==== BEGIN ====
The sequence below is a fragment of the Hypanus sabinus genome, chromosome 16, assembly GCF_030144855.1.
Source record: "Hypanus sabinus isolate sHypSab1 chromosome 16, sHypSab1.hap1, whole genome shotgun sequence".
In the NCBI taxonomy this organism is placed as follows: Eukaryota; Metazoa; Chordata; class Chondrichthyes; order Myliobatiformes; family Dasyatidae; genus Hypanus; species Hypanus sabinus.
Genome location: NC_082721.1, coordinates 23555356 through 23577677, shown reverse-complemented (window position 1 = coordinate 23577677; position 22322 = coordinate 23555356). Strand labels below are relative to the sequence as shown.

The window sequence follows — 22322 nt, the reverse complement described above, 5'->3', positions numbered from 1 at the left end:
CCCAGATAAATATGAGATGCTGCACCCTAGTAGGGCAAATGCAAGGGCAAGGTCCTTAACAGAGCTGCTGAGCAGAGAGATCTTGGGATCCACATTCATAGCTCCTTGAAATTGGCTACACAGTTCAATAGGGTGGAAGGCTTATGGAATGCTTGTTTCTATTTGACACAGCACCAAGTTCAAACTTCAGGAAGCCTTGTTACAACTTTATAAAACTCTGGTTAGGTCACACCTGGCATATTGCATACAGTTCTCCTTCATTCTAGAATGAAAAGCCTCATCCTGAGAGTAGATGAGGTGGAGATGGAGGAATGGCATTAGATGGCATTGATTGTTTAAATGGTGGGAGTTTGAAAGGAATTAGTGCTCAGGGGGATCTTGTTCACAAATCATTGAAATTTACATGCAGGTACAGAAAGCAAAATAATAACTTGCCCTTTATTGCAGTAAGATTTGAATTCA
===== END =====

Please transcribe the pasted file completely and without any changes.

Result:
The sequence below is a fragment of the Hypanus sabinus genome, chromosome 16, assembly GCF_030144855.1.
Source record: "Hypanus sabinus isolate sHypSab1 chromosome 16, sHypSab1.hap1, whole genome shotgun sequence".
In the NCBI taxonomy this organism is placed as follows: Eukaryota; Metazoa; Chordata; class Chondrichthyes; order Myliobatiformes; family Dasyatidae; genus Hypanus; species Hypanus sabinus.
Genome location: NC_082721.1, coordinates 23555356 through 23577677, shown reverse-complemented (window position 1 = coordinate 23577677; position 22322 = coordinate 23555356). Strand labels below are relative to the sequence as shown.

The window sequence follows — 22322 nt, the reverse complement described above, 5'->3', positions numbered from 1 at the left end:
CCCAGATAAATATGAGATGCTGCACCCTAGTAGGGCAAATGCAAGGGCAAGGTCCTTAACAGAGCTGCTGAGCAGAGAGATCTTGGGATCCACATTCATAGCTCCTTGAAATTGGCTACACAGTTCAATAGGGTGGAAGGCTTATGGAATGCTTGTTTCTATTTGACACAGCACCAAGTTCAAACTTCAGGAAGCCTTGTTACAACTTTATAAAACTCTGGTTAGGTCACACCTGGCATATTGCATACAGTTCTCCTTCATTCTAGAATGAAAAGCCTCATCCTGAGAGTAGATGAGGTGGAGATGGAGGAATGGCATTAGATGGCATTGATTGTTTAAATGGTGGGAGTTTGAAAGGAATTAGTGCTCAGGGGGATCTTGTTCACAAATCATTGAAATTTACATGCAGGTACAGAAAGCAAAATAATAACTTGCCCTTTATTGCAGTAAGATTTGAATTCA